The quiet lens of TMK allows us to experience this desert setting of a vibrant Nocturnal village filled with humans and humanoid-animal hybrid creatures alike from the distinct culture of legends, tradition and more importantly community, even the warmth & comfort that comes with it, which was such a distinct part of the story that took hold as I continued reading.

Anya, a fennec-like girl becomes the newest apprentice Moth Keeper, tasked with guiding the moths & caring for them night after night with the help of her mentor Yeolen. Though, Anya herself carries this solemn, deep-seated loneliness that unravels only as we continue following her journey to tend to the moths, to truly see she struggles to fit in the village despite her best friend Estell― in addition to the welcoming familiarity of the daytime community… she soon rediscovers how draining it is too keep these feelings bottled up & even exploring themes of burnout as Estell makes efforts to help Anya overcome the challenges that get in her way.

Worldbuilding, storytelling and the character arcs as well are best described as “quiet” in their exploration, rewarding us the reader slowly as hints and new threads are unraveled with each chapter. I believe its both the biggest strength of the story, yet is also unfortunately what left me disappointed at moments in the story. With each page though I was left thinking about how without a doubt the slower pace is essential in the contemplative ways the themes and close-knit story is meant to unfold…yet it felt like for many of these more silent moments there were gaps in the story that could have been filled perhaps with more world-building details, exploration of the Nocturnal & Daytime cultures that would have added a much needed balance to make up for the pacing.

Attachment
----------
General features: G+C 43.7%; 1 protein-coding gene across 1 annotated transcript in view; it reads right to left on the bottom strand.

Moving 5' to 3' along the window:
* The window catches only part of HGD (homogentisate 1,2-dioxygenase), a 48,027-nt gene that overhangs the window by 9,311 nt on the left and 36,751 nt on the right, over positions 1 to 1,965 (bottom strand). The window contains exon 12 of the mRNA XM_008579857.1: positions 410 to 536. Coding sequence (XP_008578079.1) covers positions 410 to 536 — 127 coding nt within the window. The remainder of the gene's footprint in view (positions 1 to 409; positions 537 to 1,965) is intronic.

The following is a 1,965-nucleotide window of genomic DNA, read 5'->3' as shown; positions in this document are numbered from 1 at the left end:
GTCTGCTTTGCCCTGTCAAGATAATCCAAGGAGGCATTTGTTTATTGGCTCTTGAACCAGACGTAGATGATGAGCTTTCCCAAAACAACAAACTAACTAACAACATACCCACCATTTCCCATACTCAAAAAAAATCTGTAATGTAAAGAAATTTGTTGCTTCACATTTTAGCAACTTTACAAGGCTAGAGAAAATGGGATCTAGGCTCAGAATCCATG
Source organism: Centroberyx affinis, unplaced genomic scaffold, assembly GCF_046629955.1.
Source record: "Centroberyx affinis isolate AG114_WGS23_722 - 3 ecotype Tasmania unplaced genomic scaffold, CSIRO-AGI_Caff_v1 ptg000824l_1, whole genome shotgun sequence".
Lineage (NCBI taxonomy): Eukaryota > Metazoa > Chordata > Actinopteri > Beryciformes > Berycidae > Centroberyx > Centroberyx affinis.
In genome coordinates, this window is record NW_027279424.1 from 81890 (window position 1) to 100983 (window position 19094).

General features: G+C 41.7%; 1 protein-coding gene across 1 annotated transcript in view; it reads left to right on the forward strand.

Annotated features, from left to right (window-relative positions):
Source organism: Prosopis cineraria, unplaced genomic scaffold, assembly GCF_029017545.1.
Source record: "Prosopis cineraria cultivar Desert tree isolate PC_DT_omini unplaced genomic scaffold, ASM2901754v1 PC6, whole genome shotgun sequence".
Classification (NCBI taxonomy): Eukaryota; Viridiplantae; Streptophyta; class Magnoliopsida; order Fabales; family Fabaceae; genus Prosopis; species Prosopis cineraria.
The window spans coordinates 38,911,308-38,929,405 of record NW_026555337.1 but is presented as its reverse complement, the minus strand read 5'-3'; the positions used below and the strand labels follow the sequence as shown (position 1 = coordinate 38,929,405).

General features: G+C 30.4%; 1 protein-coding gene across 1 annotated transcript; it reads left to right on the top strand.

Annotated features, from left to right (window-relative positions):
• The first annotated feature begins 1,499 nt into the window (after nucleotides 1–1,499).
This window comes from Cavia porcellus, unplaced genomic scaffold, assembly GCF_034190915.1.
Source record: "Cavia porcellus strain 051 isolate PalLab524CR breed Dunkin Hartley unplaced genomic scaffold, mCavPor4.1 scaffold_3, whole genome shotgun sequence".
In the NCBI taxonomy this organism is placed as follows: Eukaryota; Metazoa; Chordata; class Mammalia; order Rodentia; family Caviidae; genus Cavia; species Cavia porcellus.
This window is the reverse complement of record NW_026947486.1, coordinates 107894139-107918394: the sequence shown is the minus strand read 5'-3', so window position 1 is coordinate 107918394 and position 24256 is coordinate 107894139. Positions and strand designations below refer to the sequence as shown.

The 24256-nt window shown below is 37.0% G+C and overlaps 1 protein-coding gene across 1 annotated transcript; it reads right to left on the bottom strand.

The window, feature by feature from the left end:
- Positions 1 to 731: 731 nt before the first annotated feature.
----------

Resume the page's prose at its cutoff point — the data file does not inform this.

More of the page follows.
I do believe at times though even the themes aren’t exactly heavy-handed but so plainly stated compared to the symbolism of the Tea Dragon books for instance, which is probably one of my biggest critiques in reading this! With the writing blatantly spelling out the deeper themes of the story, despite the quiet & more metaphorical nature of the setting, the prose itself seemed to take backseat which impacted the flow of the story as Anya keeps to herself as Moth Keeper, jumping between other POV’s and seeing her backstory slowly revealed to us. While these feel like grander, darker themes, being so clearly stated in the text didn’t come across as the expected pay-off intended with the gradual, leisurely pace of everything else.